Thanks to Barbara Braxton for bringing this to my attention:
"Susanne Gervay’s Always Jack has won the 2011 Australian Family Therapists’ Award for Children’s Literature."
This is the review Barbara Braxton posted last October ...
Angus & Robertson, 2010
Jack’s back! Hero of I am Jack and Super Jack and his family, including Nanna (and her infamous purple underpants), are back in another story, this time dealing with a crisis that so many families face - breast cancer. Known for being the author who tackles the big issues, Susanne has drawn on her experiences as a breast cancer survivor to weave a story of how a family can receive such shattering news and then pull together to emerge stronger than ever.
The cover, by Cathy Wilcox, sets the scene perfectly. Jack is on his surfboard paddling on calm waters unaware of the big wave that has risen behind him and is about to come crashing down. His world, at the moment, consists of his scientific experiment with his ponto, his photography, his budding relationship with both Anna and soon-to-be brother Leo, and THE wedding between his mum and stepdad Rob. What happens when his mum receives the news after a routine mammogram makes for an intriguing and intimate look at this family’s relationships and you soon understand that this disease is a family problem, not just a mum problem.
Initially, in her innate bid to protect the children, Jack’s mum tells the children to keep it to themselves, not to worry and that she will be all right. But this is not what Jack and Samantha need to hear. They are worried, they need to tell their friends and they can clearly see mum is not all right so feel she is lying to them. They feel confused, powerless and shut out of this thing that is SO big that even the wedding is postponed. But Nanna has some remarkable advice that brings the family together and helps them endure the surgery and the subsequent radiation treatment so that it becomes almost a positive in their lives.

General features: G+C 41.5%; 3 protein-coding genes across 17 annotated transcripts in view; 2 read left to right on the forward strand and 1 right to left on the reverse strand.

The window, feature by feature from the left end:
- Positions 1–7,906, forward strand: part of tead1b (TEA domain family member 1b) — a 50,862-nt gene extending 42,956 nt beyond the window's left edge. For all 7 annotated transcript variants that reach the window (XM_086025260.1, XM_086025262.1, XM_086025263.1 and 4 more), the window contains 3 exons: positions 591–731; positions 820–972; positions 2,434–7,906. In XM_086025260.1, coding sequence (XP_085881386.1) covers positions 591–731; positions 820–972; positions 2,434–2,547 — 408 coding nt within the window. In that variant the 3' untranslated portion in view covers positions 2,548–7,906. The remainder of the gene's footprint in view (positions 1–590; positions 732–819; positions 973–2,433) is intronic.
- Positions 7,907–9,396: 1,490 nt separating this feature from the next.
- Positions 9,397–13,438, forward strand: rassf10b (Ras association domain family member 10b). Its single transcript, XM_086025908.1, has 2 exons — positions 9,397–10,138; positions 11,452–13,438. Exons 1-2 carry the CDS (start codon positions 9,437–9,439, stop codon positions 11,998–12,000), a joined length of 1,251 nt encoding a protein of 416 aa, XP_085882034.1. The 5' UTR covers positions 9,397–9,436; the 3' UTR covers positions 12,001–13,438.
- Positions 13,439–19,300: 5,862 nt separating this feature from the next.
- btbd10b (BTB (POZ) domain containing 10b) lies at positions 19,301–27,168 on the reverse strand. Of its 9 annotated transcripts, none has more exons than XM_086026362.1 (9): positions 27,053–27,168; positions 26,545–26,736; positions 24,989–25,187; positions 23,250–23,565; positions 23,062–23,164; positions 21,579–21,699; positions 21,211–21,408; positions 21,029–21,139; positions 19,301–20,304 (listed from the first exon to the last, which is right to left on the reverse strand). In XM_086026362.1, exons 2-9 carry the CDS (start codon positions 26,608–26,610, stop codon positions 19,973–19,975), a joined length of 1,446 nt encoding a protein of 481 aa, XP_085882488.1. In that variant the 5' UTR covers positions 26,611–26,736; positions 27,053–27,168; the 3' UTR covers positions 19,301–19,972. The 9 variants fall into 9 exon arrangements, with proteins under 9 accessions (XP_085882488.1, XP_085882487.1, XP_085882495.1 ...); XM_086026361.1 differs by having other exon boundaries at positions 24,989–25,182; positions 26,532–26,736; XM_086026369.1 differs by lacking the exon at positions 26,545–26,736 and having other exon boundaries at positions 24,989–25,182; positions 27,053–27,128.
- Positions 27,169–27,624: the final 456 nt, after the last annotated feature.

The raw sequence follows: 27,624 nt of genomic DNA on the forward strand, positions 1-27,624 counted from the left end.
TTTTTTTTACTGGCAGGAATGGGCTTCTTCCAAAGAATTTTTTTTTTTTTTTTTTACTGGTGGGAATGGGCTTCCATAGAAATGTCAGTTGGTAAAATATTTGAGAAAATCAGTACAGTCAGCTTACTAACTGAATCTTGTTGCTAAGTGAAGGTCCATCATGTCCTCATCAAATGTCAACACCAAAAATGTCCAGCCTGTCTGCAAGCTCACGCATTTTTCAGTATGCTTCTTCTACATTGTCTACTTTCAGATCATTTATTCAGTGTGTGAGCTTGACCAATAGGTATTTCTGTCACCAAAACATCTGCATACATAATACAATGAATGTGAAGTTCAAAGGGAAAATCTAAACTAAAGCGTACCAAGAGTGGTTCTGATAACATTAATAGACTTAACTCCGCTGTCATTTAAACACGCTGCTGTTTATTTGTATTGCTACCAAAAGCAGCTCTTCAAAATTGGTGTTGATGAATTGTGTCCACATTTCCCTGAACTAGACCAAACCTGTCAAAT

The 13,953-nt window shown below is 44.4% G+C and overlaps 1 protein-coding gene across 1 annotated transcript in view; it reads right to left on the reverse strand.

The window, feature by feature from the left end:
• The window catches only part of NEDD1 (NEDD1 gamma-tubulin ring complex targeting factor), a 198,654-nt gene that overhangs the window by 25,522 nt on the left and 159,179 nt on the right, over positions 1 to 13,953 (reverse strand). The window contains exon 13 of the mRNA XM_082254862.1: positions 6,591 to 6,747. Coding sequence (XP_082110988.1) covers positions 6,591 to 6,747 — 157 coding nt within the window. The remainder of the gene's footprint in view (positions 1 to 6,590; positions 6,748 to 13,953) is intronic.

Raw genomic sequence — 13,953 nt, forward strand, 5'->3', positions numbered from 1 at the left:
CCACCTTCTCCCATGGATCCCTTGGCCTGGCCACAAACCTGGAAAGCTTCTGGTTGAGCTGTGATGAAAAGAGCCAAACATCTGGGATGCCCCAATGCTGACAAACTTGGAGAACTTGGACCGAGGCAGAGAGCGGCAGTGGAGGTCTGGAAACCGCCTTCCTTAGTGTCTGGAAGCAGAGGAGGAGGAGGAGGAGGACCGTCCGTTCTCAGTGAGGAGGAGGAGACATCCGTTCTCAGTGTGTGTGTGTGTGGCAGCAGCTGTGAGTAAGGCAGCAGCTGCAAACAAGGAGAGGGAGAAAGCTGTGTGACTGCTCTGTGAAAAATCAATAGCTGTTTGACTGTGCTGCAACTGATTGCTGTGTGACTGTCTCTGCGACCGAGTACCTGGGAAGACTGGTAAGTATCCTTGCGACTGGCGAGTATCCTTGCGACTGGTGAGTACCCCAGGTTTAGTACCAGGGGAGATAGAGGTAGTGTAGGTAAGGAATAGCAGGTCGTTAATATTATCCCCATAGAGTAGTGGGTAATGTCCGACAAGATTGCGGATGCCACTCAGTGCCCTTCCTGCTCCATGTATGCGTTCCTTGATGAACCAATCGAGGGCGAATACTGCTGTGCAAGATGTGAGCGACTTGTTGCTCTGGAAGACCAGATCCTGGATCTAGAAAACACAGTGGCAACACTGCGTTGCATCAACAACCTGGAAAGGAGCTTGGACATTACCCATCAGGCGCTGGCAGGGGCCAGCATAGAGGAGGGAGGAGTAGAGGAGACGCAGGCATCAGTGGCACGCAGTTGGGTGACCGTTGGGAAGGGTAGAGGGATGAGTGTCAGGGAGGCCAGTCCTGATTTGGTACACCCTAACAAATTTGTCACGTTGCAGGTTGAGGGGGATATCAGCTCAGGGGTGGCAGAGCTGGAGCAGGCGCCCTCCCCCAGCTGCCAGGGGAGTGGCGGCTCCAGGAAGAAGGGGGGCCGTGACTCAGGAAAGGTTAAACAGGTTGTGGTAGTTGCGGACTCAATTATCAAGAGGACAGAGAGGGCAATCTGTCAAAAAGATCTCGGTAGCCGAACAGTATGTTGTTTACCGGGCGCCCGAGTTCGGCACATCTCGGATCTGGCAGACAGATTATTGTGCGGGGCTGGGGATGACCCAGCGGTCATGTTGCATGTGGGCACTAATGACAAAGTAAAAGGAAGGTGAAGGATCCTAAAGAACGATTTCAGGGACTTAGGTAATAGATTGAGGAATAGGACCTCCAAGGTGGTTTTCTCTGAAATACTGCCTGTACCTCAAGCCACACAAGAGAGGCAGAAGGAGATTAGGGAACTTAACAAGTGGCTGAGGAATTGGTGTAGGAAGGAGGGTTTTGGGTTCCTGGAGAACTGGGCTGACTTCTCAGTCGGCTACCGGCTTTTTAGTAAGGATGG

“Story gives children a voice”, Susanne says, “particularly in these sorts of circumstances. My job, as an educational psychologist and a storyteller is to give them that voice so that those around them know what they are thinking.” But this is not a sad , heavy book – Jack’s zany jokes, his life-changing project on Vietnam with his friend Christopher, and his deep love for his sister despite the surface bickering, shine through to provide a positive, uplifting tale that leaves a real impact on the reader. It is not didactic but there is a powerful message both between and beyond the lines.
Endorsed by the Cancer Council NSW (http://www.cancercouncil.com.au) and the National Breast and Ovarian Cancer Centre (http://nbocc.org.au) this book is an essential addition to your collection. But it is also an essential addition to the libraries of those organisations whose role is to support families affected by cancer so perhaps, as Christmas draws near, you might choose to donate a copy to them. My colleague and I gave one to our local McGrath Foundation breast care nurse. A percentage of the proceeds goes to the Cancer Council and the NBOCC so your purchase will touch so many lives.
If you are affected by this disease, the helpline number is 131120 and details of the National Screening program is athttp://www.cancerscreening.gov.au/
Thanks to Barbara Braxton for sharing this good news.